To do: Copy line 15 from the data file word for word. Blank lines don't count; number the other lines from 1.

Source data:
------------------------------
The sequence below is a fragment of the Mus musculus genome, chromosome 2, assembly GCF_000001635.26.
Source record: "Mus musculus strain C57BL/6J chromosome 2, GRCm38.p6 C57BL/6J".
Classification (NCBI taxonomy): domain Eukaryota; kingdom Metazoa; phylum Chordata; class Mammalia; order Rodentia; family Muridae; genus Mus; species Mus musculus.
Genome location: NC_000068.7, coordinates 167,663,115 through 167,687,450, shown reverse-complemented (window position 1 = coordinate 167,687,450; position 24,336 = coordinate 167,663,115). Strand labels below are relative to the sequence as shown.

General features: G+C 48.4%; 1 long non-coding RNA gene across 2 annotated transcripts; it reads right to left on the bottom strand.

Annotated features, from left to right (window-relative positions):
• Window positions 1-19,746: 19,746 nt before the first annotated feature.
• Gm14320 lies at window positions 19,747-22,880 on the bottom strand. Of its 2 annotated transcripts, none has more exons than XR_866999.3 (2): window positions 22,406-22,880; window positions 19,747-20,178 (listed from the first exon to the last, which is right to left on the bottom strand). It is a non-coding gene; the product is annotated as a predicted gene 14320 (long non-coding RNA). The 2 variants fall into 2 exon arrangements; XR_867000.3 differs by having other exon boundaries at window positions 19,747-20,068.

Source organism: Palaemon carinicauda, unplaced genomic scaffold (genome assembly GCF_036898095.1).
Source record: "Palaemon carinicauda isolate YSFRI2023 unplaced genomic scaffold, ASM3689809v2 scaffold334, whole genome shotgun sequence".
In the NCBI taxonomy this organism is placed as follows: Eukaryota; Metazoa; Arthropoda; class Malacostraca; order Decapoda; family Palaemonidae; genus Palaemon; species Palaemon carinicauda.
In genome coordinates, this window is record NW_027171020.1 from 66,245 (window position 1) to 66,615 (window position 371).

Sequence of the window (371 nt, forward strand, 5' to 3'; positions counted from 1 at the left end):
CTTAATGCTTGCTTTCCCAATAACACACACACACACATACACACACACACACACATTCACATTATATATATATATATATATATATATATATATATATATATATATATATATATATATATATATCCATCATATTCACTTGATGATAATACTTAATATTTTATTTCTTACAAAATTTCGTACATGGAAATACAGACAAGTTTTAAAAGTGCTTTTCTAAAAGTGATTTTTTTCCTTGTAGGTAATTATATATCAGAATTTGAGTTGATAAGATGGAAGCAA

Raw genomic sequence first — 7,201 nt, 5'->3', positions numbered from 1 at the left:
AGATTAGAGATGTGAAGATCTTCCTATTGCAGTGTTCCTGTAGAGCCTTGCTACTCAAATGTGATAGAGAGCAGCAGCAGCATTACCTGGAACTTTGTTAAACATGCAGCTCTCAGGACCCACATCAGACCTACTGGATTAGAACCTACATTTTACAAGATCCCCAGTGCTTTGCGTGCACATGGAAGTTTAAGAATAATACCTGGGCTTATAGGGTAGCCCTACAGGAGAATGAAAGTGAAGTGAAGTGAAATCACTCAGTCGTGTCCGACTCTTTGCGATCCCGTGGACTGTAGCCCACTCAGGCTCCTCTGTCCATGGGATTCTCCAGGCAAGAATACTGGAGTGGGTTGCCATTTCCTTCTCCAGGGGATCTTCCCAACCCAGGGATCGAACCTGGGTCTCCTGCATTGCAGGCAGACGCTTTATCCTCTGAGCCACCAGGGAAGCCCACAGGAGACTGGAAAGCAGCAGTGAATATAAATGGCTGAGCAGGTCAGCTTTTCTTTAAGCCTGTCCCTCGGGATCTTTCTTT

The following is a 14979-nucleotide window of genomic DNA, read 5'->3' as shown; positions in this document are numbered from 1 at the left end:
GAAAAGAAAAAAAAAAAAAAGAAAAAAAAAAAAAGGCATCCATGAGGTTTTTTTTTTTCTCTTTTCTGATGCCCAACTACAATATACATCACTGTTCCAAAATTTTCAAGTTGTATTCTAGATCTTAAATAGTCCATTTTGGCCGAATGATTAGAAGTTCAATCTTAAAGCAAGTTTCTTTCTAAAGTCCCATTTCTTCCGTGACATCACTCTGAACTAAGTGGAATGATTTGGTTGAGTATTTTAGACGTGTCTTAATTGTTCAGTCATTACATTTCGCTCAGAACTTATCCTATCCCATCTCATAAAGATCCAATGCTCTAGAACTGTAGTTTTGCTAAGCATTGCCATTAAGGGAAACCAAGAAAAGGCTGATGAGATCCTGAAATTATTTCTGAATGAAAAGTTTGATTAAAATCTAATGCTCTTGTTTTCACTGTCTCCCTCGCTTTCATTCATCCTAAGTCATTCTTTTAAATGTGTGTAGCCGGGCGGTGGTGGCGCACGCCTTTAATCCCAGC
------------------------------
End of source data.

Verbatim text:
Raw genomic sequence first — 7,201 nt, 5'->3', positions numbered from 1 at the left: